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the man behind "beautiful thing"
Jonathan Harvey wrote the book on love
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BEAUTIFUL THING is a movie about two Brit boys falling in love. Just landing in America, it's already taken its native country of England by storm, as a play and as a film. It's the brainchild of Jonathan Harvey who, tired of the lack of gay images in pop culture, turned his fantasies into a hit play five years ago with a sold out run in London's West End - and then the blockbuster movie.
"I'd been growing up without any role models or images to identify with." the author relates in his English accent. "There's only so many times you can watch 90210 and pretend to be Tory Spelling being taken to the prom by some gorgeous guy!" It was then that Harvey, already well-known for his work in youth theater, finally began to write from the heart. "As soon as I started writing boy-meets-boy, it just got more moving and touching because that's the stuff I know about. I guess in the end we are better truth tellers than liars."
The resulting Beautiful Thing is a refreshingly honest yet simple tale, to which anyone who ever had a crush on the boy next door can definitely relate. And guess what - it actually has a happy ending! "I do think it can happen like that," Harvey professes. "I didn't want the boys throwing themselves off the nearest building at the end." I wanted to give hope. I wanted them to dance."
It's a magnificent scene. After many trials and tribulations in their relationship, 16yo Jamie embraces his boyfriend Ste in full view of neighborhood family and friends. With all eyes upon them, the two slow dance unashamedly while Mama Cass belts out "Make Your Own Kind Of Music" on the film's hip soundtrack. And yes. They do kiss. It is this kiss that has not only earned Beautiful Thing an R rating (in England you only have to be 15 to see it) but has also prevented coming attractions of the film being shown in theaters playing PG movies, as well as American television which, unbelievably, has yet to ever show two boys kissing! *
"Maybe we should have them shoot each other," Harvey cracks "Then it could have run with Disney films."
Turning the play into a movie was a welcome challenge for Harvey, as he was finally able to use actors the same age as his lead characters. "In the stage version, the actors were always in their early 20s, as we were never able to find anyone 16 who could deal with the emotional journey of the two hour live production. Now they don't have to act being 16. They just are."
Handling the roles of Jamie and Ste with much courage and sensitivity were young British heartthrobs Glen Berry and Scott Neal, who beforehand have only been seen playing tough-as-nails punks and thugs. "What you're actually seeing on screen through the camera's eyes was the first time those guys ever did those types of things.," Harvey reveals. "They'd never kissed each other before which made it awkward, but very natural. Our director, Hettie MacDonald, was very good. She could coax them into doing anything."
Considering that England only produces 10 feature films a year, the fact that a gay project was chosen to be one makes Harvey's achievement even more incredible. And so far, the response has been tremendously positive. All types of audiences have embraced it, making it a breakthrough hit. "It isn't just a gay film anymore," Harvey says. "Gay and straight teens. Moms. Dads. They all love it. It's got rude jokes, it's funky, and I think it surprises them. Especially young kids who leave the theatre with the attitude that it's truly out of order not to like gay people."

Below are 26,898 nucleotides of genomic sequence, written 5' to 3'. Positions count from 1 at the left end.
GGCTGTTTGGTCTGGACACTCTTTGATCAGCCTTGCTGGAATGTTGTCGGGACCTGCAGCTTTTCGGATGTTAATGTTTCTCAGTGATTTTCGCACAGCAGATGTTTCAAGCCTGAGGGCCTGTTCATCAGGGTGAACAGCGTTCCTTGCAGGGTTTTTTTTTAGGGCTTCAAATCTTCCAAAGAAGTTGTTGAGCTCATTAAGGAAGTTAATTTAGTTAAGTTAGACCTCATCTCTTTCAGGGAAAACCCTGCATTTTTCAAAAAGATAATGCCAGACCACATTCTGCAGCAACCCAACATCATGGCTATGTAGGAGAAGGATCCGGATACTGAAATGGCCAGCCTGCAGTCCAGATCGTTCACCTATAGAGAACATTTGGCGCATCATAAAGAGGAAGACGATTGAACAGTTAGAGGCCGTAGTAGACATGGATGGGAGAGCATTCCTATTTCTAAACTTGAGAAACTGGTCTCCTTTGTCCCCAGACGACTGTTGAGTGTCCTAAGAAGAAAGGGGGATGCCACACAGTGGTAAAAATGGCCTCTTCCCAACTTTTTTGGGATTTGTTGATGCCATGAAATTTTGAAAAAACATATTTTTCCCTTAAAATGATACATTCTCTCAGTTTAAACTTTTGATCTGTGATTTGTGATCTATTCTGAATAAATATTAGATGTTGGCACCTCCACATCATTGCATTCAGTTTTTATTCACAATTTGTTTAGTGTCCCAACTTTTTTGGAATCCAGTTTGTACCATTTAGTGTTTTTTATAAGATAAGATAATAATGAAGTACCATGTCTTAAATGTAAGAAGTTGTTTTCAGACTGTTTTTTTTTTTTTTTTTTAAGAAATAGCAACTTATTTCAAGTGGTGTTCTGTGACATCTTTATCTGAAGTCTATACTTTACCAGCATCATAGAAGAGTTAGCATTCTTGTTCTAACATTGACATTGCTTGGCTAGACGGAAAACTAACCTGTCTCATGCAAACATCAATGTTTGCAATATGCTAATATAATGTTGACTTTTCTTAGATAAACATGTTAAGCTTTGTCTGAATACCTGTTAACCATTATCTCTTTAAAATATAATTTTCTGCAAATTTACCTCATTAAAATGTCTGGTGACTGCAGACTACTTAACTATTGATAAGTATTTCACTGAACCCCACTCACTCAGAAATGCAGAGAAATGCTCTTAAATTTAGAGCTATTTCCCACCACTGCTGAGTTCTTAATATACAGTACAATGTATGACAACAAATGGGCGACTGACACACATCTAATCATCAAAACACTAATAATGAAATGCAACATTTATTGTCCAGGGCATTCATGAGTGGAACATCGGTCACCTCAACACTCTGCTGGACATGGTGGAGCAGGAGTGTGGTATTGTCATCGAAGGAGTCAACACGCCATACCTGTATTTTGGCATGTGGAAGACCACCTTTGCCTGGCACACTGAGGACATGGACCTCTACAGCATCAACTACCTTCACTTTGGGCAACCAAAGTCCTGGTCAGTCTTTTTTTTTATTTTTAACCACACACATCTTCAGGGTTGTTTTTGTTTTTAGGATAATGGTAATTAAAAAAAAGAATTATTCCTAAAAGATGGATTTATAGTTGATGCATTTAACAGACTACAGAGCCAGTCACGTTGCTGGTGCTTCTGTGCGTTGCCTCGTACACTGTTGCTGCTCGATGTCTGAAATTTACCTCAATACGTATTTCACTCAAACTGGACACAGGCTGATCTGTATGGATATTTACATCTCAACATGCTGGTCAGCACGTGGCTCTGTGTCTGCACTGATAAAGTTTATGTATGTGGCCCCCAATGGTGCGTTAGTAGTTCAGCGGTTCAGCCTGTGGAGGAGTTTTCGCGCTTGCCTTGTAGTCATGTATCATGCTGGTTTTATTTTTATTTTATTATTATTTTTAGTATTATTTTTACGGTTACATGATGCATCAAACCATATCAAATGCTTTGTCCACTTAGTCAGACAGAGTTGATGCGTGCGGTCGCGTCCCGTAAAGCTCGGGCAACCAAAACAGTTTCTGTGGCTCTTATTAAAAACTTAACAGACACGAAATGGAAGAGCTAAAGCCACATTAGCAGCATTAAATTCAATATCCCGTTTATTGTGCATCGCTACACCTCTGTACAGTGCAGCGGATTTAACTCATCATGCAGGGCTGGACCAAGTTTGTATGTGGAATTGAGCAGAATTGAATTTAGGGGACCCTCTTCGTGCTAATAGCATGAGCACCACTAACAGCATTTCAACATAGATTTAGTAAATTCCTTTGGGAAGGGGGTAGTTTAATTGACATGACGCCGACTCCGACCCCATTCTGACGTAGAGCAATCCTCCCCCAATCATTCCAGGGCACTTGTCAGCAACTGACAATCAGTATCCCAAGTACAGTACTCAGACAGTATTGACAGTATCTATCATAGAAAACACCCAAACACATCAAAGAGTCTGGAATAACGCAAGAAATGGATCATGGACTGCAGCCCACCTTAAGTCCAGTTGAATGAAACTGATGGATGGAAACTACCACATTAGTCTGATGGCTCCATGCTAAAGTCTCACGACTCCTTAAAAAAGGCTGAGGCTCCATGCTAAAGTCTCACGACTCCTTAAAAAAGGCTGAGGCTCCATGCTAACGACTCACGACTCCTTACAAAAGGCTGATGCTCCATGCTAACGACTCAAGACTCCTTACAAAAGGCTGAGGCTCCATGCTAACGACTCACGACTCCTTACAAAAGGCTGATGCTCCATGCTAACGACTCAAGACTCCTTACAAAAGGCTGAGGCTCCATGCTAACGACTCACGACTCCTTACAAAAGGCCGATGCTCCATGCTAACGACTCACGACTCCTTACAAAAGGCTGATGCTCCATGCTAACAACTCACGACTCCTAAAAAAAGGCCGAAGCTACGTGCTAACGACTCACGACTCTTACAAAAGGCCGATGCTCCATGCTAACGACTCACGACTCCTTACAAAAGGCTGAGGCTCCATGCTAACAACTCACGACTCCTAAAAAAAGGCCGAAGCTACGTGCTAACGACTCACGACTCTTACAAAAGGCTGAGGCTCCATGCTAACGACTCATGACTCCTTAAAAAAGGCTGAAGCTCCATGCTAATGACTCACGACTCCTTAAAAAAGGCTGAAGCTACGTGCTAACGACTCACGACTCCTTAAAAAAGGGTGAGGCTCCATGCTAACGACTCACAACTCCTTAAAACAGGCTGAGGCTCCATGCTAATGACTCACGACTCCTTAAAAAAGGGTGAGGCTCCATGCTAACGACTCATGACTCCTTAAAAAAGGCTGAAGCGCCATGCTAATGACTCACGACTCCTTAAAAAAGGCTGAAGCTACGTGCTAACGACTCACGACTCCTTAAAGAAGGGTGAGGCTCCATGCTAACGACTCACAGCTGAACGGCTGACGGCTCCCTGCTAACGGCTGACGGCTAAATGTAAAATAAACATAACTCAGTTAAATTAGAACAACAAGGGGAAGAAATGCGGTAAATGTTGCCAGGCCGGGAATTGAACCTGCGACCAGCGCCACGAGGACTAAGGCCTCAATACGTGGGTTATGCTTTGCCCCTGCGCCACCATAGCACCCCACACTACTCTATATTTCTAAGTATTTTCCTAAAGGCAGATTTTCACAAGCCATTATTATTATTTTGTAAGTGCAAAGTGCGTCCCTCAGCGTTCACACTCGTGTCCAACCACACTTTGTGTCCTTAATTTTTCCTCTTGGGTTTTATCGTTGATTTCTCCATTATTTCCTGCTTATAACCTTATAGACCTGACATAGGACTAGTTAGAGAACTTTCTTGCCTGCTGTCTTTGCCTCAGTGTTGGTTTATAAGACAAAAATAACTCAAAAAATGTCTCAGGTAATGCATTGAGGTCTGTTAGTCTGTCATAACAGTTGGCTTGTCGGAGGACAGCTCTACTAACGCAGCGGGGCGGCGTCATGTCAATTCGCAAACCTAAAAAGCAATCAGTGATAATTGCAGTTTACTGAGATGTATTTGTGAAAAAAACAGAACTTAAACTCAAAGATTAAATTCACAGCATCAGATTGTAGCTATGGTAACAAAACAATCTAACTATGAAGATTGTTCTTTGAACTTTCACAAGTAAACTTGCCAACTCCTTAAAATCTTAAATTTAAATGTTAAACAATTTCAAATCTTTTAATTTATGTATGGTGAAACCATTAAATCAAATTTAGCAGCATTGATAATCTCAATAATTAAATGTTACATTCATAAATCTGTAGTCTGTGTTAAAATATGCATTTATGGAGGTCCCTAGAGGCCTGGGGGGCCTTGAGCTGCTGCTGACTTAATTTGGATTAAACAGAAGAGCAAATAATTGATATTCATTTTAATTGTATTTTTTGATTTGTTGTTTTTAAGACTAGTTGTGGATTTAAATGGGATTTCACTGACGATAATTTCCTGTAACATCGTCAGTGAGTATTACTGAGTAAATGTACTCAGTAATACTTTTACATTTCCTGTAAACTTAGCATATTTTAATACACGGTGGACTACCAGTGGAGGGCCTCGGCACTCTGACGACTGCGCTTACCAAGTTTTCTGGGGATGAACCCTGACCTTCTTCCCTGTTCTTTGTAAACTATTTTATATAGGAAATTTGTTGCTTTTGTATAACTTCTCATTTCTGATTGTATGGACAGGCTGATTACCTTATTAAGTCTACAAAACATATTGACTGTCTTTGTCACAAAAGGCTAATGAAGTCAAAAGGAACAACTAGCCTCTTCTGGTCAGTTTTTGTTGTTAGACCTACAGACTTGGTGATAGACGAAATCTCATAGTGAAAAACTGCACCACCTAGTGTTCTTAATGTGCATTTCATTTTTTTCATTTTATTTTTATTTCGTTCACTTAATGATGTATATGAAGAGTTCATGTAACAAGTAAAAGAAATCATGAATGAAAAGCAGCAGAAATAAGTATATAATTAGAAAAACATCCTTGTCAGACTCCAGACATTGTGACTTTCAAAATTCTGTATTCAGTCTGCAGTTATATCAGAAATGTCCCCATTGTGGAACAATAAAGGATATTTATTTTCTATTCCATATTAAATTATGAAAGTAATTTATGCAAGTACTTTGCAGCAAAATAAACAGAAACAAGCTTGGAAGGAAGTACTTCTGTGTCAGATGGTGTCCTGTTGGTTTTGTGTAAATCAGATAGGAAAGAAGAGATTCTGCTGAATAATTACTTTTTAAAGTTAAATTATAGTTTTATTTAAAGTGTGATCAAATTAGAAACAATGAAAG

Changing attitudes is, after all, a major concern of Harvey's, whose hope for gay youth today is that they will find it increasingly easier to express their thoughts and feelings. "I didn't have much of a vocabulary to use when I was 18 and trying to come out. The conversations I would have with my mother... She used to say things like "Why are you gay?" I wasn't able to answer her then. Today I might respond "Why are you straight?" but that's because society has changed. It's grown up and learned the words. And those words are given by films like Beautiful Thing and magazines like XY."
Speaking of Mom - what did Harvey's mom think of his film? "I took her and my family to see it in Liverpool. I thought that they would freak out at some of the scenes - two boys kissing all fluffy and sweet. But in the taxi on the way home, my Mom and Aunties were all gushing about the love scene in the woods and how lovely it was and how it had made them cry!" And that's what it's all about: love. If nothing else, that's the message Harvey wants viewers, especially gay teens, to take away from Beautiful Thing. "The transforming power of love," he sighs. "Once you have that special someone, you can truly take on anything the world throws your way."
Up next, Harvey's writing a brand new musical with the Pet Shop Boys, due out later this year. ["Right now it's just an excuse to go out for drinks!" he confesses.] With all his gay themed projects behind and ahead of him, some might think Jonathan Harvey is afraid of typecasting, but he's not. "I don't care if I am pigeonholed. I've done quite well with being honest. I've never had so much fun in my life." Words to make music by.